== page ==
Anchorage outdoor apparel company Alpine Fit wins small business award

A woman in a grey short describing clothes on a rack.
Jen Loofbourrow, founder of Alpine Fit at their main facility. Friday, June 16, 2023. (Matt Faubion/Alaska Public Media)

An Anchorage based outdoor apparel company was recently named Alaska’s women-owned business of the year by the Small Business Administration.

Alpine Fit owner Jen Loofbourrow said she thinks her company received the honor because of their contributions to the small, challenging industry of sewn product manufacturing.

All of Alpine Fit’s products are made in the U.S., and the vast majority are assembled in their warehouse in midtown Anchorage. Loofbourrow said Alaska is an amazing field testing ground, but it’s difficult to be so far from industrial centers like New York and LA. And she said there’s very little institutional knowledge left in domestic manufacturing.

“So there’s a very small group of us out there that are trying to not just hold on to that knowledge, but also contribute to the existence of Made in USA manufacturing continuing to exist,” Loofbourrow said. “And to actually produce high performance gear.”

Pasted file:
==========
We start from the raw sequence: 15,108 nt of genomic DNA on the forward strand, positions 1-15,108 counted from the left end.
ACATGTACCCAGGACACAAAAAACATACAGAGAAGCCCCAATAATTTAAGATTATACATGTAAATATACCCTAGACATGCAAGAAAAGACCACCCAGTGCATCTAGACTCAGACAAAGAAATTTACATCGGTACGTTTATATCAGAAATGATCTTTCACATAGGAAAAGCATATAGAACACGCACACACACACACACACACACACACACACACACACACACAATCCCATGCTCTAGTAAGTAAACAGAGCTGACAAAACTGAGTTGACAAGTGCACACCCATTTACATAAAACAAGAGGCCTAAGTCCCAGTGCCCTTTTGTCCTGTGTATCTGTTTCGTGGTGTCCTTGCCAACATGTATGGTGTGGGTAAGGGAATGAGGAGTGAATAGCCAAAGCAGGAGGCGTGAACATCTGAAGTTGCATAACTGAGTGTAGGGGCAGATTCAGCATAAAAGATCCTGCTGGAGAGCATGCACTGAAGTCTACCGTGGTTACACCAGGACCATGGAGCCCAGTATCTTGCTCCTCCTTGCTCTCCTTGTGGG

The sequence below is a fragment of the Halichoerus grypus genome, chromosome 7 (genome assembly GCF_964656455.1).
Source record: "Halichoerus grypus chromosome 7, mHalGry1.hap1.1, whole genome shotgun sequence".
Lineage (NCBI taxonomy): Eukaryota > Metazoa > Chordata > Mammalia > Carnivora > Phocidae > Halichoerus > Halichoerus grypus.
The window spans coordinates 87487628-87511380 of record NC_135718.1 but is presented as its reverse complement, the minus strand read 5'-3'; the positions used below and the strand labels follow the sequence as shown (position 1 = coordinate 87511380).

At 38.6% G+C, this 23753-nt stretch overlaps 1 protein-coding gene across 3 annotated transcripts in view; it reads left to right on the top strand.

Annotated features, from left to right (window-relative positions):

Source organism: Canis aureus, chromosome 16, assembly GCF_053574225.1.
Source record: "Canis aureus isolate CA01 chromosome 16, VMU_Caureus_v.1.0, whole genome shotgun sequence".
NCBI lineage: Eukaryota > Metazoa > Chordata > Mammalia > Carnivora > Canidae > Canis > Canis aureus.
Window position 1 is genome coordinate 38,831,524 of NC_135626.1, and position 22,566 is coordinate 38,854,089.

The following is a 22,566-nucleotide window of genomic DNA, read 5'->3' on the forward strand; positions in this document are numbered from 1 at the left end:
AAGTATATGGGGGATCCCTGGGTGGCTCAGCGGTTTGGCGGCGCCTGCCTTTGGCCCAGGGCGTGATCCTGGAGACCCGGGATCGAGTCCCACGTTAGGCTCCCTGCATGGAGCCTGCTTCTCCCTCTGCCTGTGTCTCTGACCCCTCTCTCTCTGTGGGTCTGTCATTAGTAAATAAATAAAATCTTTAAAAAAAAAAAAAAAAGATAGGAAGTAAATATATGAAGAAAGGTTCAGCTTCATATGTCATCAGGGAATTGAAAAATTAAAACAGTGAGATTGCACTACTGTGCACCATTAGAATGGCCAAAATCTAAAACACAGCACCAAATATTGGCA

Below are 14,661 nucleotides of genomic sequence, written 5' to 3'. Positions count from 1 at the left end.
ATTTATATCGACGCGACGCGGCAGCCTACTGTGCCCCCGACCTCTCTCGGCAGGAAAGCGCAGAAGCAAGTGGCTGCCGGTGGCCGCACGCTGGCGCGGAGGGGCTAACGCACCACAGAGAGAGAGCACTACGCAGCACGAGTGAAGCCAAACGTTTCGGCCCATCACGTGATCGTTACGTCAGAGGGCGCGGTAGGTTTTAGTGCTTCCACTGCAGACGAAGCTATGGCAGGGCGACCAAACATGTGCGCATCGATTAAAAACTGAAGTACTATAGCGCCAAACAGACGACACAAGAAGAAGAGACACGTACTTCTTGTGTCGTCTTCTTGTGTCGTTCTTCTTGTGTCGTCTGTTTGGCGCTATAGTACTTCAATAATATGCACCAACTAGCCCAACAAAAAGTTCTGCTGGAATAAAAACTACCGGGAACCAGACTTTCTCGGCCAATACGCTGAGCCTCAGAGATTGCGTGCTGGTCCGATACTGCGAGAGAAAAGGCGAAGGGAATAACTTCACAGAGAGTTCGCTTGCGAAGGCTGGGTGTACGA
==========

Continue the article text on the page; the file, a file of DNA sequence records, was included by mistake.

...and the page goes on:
Loofbourrow developed a special fabric with a California fabric mill – and it’s made for Alaska adventures. The base layers have silver fibers sewn into them, making them antimicrobial. Loofbourrow said the silver prevents odor producing bacteria from forming on your clothes.

“It can be your one shirt for a week of camping, and it continually resists body odor buildup,” she said. “So you can stay fresh smelling for your entire sweaty adventure.”

A woman in a grey shirt showing off machinery.
Jen Loofbourrow shows off the machinery used to cut layers of fabric. Friday, Jun 16, 2023. (Matt Faubion/Alaska Public Media)

The company offers multiple body fit options for each clothing size. Loofbourrow said there is still very limited selection for different body shapes in the outdoor market, especially for women.

“I have seen women try them on and be in tears of joy, that they finally have a pair of pants that they can feel and look the part that they want to be, to go out and do the activities that they want to do,” she said.

Loofbourrow recognizes that their clothes are sold at a premium price point, but she said all of the products are built to last and they offer free lifetime repairs. 

Loofbourrow said they’ve seen steady growth since starting four years ago, and she hopes to provide more and more employment opportunities in Alaska.

a portrait of a man outside

Michael Fanelli reported on economics and hosted the statewide morning news at Alaska Public Media. 

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